The other thing I was worried about was the Doctors trying to steal the limelight from each other. Matt Smith and David Tennant are the kind of actors that totally dominate their time on the screen. One of the more recent flaws in the series is that no other actor can match Matt Smith’s energy. On top of that, we have John Hurt, one of the most legendary and well-known actors in British history playing this mythical anti-Doctor figure. Surely that is too much for one show. However, the different Doctors complement each other and their relationships work really well on screen. Smith and Tennant bounce off of each other so well that you could easily spend the next hour watching them criticise each other’s regeneration. Matt Smith in particular is game for letting the script mock his little traits that some hard-core Tennant fans might find annoying, something that made me realise how much I am going to miss the actor when he leaves next episode. I must also applaud John Hurt for standing up against two well-established Doctors. It would have been easy for the writers to phase him out, but Hurt takes the single episode he is given and builds an interesting character that we feel upset we cannot spend more time with in the future.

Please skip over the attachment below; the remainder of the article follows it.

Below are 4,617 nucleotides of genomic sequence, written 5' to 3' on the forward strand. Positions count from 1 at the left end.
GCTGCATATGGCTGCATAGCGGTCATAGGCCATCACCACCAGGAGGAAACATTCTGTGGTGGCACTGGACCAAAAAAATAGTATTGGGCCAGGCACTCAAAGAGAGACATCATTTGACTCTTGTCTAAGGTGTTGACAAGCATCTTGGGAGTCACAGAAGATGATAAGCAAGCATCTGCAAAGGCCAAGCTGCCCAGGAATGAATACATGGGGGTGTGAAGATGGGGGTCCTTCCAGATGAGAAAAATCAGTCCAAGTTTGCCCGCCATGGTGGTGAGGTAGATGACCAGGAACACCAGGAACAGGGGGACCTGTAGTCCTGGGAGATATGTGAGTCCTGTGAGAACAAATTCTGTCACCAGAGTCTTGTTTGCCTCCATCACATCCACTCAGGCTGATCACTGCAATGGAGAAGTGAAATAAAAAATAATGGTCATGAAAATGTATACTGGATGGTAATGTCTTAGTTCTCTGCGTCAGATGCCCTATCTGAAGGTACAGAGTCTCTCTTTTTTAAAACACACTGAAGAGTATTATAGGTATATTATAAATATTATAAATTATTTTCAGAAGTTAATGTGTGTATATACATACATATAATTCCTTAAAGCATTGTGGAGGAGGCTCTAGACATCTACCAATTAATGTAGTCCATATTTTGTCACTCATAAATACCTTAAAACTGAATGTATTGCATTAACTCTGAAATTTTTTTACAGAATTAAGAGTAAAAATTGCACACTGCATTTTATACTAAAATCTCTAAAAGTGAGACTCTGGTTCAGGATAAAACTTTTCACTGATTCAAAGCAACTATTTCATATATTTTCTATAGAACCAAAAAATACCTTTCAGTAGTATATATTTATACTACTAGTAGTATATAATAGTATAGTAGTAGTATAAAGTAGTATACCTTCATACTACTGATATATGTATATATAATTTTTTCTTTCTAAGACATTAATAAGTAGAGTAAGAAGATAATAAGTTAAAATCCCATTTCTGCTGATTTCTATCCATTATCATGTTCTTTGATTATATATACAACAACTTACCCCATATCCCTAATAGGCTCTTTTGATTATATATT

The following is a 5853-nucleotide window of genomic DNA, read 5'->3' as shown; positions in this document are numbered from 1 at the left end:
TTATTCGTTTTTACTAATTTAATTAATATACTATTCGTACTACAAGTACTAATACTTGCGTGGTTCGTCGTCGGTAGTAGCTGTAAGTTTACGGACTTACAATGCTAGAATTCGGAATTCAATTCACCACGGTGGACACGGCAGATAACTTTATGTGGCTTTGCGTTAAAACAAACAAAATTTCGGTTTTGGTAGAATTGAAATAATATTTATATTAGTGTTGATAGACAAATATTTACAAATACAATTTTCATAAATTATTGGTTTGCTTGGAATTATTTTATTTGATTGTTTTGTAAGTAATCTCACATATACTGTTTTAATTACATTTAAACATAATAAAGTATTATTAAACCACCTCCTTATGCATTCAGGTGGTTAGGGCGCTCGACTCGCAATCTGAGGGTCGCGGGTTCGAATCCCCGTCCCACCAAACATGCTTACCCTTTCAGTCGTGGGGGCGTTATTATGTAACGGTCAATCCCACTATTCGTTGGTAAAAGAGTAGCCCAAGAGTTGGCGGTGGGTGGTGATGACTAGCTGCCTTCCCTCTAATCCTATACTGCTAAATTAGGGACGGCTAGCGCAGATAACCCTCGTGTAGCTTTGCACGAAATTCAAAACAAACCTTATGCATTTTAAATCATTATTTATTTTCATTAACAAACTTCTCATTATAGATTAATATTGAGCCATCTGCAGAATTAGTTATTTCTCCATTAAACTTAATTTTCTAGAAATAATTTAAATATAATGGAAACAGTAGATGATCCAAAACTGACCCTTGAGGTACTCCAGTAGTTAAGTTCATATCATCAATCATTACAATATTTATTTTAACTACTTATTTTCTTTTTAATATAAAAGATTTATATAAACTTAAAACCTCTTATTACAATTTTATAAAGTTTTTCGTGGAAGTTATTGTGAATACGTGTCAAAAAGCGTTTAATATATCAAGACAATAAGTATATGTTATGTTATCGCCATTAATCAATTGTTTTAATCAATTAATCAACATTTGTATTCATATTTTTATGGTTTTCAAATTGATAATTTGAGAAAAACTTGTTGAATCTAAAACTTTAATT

I also noticed a few things about David Tennant’s performance. In many regards, this is a reflective role for him, as he can look back on his fans’ comments and mould his Doctor on the characteristics that worked so well, when he was in the role. There is a certain amount of ‘arrogance’ about his role. No, arrogance is the wrong word, because I don’t mean it in a negative way at all. He seems to know that he is probably the statistically most liked Doctor in recent years, so he has the most screen presence. (Now I want to use the words ‘Swagger Jagger’, but I want this review to be taken seriously.) At the same time, Tennant understands that this is still Matt Smith’s time, so he stands back and lets his successor do his thing, without getting in the way. It is refreshing to see him return to the role that he really brought life into. Also, while some people said that Matt Smith just stole the best bits of Tennant’s Doctor, seeing them both together makes it very clear just how different the two of them are. Moffat highlights certain traits that really make this an interesting dissection into the evolution of the Doctor. We might never look at the character in the same way again.